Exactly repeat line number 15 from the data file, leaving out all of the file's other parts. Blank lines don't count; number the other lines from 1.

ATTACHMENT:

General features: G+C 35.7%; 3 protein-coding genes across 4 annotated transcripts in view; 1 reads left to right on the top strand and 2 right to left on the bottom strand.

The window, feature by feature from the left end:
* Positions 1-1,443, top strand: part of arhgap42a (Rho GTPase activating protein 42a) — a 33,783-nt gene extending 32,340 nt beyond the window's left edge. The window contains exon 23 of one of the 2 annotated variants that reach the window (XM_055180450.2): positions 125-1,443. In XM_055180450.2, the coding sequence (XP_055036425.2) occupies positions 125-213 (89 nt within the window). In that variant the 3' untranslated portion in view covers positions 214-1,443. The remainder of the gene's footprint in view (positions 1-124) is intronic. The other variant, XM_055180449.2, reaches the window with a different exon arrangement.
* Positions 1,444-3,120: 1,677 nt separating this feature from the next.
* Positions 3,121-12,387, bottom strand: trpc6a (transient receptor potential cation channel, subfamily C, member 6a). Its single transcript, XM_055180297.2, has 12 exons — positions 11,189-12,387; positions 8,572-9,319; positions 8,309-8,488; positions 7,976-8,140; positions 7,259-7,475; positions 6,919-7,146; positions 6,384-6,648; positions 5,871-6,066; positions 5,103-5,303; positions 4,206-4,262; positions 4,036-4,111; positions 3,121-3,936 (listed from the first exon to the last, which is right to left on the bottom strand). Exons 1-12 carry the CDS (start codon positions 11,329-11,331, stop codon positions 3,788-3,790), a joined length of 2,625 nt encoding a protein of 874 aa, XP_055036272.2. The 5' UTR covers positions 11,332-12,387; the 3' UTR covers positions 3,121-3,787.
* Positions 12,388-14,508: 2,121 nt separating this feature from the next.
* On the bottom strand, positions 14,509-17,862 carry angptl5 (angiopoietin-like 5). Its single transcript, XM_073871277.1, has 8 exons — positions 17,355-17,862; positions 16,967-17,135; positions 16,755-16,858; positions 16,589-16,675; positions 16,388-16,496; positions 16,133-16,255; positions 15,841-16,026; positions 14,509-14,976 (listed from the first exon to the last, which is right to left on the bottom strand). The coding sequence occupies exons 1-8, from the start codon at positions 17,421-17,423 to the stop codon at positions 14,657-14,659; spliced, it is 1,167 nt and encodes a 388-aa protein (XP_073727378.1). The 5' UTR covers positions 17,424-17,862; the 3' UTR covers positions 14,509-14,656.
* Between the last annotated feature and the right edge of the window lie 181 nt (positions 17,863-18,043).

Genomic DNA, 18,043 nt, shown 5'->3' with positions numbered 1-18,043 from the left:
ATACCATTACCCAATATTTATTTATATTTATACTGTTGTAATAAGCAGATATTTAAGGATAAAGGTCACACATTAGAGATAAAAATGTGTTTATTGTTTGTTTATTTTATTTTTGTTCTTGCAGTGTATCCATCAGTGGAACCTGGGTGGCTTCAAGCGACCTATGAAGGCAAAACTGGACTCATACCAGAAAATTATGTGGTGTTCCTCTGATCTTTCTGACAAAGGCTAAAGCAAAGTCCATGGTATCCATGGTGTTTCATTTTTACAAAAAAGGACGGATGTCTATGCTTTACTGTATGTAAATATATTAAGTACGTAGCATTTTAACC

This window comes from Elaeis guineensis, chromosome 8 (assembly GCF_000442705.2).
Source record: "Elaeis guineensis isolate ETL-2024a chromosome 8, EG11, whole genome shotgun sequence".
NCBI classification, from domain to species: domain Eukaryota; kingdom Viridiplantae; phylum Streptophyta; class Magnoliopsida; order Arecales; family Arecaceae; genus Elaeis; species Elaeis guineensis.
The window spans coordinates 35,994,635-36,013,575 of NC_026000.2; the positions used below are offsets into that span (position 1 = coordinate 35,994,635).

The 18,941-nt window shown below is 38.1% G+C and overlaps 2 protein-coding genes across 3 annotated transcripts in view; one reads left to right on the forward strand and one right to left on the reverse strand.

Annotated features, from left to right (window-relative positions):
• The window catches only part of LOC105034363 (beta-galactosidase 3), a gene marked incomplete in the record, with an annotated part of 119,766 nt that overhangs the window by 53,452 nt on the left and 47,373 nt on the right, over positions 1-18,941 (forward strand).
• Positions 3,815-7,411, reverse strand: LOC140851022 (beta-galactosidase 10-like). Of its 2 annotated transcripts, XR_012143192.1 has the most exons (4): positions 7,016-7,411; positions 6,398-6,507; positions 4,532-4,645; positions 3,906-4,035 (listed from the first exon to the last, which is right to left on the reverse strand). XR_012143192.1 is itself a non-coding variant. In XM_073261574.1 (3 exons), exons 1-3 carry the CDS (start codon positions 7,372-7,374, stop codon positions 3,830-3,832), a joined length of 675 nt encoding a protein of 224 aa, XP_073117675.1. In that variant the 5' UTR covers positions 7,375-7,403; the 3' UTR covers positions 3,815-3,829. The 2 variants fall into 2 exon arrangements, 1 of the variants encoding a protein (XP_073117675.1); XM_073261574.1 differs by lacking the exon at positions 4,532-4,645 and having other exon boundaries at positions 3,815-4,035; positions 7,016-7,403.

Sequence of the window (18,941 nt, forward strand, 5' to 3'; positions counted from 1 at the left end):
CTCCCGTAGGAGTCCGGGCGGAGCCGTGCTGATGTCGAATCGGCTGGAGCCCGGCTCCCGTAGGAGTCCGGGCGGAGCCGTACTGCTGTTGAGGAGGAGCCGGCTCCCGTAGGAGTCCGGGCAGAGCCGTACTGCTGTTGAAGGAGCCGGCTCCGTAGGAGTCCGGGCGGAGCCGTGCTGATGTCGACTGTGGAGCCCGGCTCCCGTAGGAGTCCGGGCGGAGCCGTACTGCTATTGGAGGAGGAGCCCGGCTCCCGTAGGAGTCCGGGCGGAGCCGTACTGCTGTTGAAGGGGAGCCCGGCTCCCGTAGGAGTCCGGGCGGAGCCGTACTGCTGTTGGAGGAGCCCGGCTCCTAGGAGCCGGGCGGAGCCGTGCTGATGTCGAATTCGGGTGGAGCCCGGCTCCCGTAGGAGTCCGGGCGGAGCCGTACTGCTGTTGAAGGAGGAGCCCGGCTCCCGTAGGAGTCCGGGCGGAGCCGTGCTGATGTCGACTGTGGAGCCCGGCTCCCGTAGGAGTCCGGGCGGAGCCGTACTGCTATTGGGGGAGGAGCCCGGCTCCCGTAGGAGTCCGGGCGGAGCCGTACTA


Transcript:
The 18,941-nt window shown below is 38.1% G+C and overlaps 2 protein-coding genes across 3 annotated transcripts in view; one reads left to right on the forward strand and one right to left on the reverse strand.